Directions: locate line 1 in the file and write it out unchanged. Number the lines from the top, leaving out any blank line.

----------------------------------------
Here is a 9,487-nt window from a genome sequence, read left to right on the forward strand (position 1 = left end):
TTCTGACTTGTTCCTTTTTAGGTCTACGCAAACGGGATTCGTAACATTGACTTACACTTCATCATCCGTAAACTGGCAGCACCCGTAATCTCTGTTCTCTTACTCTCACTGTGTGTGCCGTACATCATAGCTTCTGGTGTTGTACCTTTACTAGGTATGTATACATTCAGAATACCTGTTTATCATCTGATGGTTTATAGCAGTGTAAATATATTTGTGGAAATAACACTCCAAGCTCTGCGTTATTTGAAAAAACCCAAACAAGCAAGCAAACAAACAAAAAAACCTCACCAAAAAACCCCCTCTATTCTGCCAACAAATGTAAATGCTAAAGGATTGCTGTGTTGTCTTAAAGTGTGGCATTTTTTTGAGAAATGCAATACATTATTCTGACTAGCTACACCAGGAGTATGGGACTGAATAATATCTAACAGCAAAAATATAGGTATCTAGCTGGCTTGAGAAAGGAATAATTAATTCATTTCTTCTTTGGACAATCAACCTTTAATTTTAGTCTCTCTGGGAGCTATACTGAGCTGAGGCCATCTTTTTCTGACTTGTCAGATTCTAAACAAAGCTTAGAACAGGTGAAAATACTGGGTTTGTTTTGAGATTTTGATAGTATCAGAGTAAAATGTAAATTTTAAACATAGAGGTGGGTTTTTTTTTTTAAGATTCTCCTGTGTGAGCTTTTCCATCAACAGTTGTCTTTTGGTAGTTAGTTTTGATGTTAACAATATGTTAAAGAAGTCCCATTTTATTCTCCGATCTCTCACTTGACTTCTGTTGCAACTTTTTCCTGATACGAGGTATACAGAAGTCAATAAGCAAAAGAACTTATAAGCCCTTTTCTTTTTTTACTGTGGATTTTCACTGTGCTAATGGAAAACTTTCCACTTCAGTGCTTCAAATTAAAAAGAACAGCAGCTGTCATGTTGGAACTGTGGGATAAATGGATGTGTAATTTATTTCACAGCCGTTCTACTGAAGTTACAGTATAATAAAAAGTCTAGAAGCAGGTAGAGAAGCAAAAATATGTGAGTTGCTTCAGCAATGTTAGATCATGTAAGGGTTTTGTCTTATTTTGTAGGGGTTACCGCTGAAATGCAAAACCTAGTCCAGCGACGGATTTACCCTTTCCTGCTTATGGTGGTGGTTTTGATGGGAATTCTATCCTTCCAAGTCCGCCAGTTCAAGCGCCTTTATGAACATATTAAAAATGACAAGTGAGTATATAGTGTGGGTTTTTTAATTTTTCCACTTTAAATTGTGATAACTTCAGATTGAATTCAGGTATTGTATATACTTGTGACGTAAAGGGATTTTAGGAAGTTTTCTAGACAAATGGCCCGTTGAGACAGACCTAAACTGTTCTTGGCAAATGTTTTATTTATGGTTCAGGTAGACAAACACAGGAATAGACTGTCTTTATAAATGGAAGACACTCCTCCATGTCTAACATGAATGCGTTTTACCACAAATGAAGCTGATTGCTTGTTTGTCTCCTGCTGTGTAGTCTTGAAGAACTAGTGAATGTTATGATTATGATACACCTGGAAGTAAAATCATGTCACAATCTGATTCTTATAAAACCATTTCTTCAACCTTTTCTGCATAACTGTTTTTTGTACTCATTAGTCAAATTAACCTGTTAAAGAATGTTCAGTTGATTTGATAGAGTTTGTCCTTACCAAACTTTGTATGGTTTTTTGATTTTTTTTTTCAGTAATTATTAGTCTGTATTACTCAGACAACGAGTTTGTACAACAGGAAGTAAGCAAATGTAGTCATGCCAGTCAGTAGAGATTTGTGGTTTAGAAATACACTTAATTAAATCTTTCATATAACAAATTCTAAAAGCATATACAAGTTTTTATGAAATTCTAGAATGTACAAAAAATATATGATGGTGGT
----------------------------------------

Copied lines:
Here is a 9,487-nt window from a genome sequence, read left to right on the forward strand (position 1 = left end):